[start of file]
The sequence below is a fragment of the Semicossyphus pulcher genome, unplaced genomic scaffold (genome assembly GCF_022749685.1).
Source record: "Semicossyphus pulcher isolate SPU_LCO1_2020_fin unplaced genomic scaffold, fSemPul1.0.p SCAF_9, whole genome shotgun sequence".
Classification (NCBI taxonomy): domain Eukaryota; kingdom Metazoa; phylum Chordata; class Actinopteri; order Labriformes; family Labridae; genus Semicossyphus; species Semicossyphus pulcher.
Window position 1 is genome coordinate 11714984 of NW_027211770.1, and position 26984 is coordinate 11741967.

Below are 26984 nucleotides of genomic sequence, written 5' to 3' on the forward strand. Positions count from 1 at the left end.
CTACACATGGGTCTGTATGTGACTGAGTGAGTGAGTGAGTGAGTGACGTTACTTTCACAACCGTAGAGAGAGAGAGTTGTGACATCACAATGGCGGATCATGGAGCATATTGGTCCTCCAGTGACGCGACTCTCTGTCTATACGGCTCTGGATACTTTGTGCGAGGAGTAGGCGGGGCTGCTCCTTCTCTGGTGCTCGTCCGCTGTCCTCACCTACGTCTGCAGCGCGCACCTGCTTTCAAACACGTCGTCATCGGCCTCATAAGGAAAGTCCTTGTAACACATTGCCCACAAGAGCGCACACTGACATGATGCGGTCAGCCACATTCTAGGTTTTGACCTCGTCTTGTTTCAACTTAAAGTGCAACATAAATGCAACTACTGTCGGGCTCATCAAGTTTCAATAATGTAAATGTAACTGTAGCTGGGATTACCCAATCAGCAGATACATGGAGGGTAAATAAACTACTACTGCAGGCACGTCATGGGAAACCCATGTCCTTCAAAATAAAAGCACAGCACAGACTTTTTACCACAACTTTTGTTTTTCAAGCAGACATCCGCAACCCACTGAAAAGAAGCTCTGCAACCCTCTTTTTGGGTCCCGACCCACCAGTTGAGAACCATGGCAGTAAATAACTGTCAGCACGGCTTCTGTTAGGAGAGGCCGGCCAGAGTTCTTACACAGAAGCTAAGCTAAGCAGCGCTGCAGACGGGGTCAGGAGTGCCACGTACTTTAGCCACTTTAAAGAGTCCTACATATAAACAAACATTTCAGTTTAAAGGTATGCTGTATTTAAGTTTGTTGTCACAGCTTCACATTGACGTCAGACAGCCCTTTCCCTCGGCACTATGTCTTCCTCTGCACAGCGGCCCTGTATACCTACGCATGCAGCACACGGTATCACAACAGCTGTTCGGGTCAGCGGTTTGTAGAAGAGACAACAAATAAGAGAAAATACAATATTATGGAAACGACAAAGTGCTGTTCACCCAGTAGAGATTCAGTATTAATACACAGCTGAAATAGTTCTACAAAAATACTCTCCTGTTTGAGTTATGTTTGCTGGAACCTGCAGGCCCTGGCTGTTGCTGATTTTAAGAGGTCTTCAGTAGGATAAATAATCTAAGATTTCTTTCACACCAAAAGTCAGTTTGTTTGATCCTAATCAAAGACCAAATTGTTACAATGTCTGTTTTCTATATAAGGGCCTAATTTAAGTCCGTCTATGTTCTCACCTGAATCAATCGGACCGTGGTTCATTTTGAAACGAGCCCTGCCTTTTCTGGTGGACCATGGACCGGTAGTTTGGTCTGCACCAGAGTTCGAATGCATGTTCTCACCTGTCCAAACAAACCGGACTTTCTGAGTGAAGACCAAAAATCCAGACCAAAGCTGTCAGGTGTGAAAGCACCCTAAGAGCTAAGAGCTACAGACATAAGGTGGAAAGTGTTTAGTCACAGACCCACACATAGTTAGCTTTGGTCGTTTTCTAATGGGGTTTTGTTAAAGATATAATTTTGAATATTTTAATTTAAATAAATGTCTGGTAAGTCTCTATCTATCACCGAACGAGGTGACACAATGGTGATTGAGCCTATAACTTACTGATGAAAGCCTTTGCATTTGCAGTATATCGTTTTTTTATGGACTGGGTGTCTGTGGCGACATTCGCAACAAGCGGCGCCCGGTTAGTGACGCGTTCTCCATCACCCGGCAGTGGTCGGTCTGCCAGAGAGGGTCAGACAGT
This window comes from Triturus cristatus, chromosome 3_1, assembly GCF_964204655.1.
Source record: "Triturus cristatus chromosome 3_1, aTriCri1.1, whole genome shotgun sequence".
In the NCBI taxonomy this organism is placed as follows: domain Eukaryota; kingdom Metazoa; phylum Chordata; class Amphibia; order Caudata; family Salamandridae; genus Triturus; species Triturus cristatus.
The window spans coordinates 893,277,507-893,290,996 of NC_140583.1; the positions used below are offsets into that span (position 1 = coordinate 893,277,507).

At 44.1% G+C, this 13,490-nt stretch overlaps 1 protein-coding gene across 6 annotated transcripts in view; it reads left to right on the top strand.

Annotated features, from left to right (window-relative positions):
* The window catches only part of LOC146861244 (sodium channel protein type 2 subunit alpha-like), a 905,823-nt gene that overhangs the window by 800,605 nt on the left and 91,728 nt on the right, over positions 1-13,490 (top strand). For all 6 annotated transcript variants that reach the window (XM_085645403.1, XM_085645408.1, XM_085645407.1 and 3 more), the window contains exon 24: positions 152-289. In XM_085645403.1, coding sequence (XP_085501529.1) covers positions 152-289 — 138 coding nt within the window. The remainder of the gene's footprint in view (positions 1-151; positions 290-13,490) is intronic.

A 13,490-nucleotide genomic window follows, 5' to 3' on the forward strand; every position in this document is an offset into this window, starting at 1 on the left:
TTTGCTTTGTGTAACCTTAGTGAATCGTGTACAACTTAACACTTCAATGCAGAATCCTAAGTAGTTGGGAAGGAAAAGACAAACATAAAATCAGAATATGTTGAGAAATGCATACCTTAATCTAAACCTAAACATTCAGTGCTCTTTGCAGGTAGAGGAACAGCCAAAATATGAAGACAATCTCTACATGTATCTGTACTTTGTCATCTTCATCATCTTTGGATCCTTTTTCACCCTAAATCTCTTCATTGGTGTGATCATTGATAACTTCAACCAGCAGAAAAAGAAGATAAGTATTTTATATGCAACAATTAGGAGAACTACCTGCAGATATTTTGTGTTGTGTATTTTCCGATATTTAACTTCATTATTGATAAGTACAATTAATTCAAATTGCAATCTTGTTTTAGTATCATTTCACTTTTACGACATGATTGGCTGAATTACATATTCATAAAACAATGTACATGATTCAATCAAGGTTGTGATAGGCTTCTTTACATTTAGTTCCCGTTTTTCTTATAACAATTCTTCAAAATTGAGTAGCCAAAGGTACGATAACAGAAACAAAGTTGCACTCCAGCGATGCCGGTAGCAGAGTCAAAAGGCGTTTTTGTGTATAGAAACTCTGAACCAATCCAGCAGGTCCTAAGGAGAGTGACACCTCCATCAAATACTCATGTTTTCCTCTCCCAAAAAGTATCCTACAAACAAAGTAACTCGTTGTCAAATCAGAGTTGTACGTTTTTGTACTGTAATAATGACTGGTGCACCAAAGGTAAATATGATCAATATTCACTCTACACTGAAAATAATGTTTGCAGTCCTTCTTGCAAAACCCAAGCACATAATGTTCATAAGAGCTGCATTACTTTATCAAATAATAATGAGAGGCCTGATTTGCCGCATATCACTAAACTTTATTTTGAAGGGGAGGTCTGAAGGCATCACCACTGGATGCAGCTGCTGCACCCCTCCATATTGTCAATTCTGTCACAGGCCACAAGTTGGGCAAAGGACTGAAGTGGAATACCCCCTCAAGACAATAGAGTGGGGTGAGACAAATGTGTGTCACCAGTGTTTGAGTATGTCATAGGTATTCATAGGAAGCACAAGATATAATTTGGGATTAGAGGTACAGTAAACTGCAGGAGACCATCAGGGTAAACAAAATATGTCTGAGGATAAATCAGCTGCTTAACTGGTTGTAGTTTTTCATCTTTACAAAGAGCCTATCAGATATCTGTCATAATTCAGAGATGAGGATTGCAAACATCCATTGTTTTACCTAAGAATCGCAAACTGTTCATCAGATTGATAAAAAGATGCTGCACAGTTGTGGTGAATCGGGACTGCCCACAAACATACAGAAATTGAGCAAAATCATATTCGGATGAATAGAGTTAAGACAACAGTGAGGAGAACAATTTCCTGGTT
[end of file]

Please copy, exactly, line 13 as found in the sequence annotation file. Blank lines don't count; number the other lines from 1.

* The window catches only part of LOC146861244 (sodium channel protein type 2 subunit alpha-like), a 905,823-nt gene that overhangs the window by 800,605 nt on the left and 91,728 nt on the right, over positions 1-13,490 (top strand). For all 6 annotated transcript variants that reach the window (XM_085645403.1, XM_085645408.1, XM_085645407.1 and 3 more), the window contains exon 24: positions 152-289. In XM_085645403.1, coding sequence (XP_085501529.1) covers positions 152-289 — 138 coding nt within the window. The remainder of the gene's footprint in view (positions 1-151; positions 290-13,490) is intronic.